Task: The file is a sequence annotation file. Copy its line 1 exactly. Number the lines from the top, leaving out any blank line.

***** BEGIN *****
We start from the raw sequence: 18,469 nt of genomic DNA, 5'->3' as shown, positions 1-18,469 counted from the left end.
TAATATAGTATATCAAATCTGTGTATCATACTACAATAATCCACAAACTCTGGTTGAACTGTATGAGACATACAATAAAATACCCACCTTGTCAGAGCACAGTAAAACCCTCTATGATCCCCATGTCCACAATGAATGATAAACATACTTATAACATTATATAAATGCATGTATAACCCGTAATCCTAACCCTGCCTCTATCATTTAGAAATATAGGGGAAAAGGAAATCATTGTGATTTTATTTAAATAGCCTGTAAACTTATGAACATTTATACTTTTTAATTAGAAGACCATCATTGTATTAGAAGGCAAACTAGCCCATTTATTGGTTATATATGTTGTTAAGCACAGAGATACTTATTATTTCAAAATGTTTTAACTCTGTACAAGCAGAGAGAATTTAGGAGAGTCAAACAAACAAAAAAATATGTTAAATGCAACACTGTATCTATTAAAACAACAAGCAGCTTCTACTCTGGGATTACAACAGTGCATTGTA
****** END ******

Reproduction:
We start from the raw sequence: 18,469 nt of genomic DNA, 5'->3' as shown, positions 1-18,469 counted from the left end.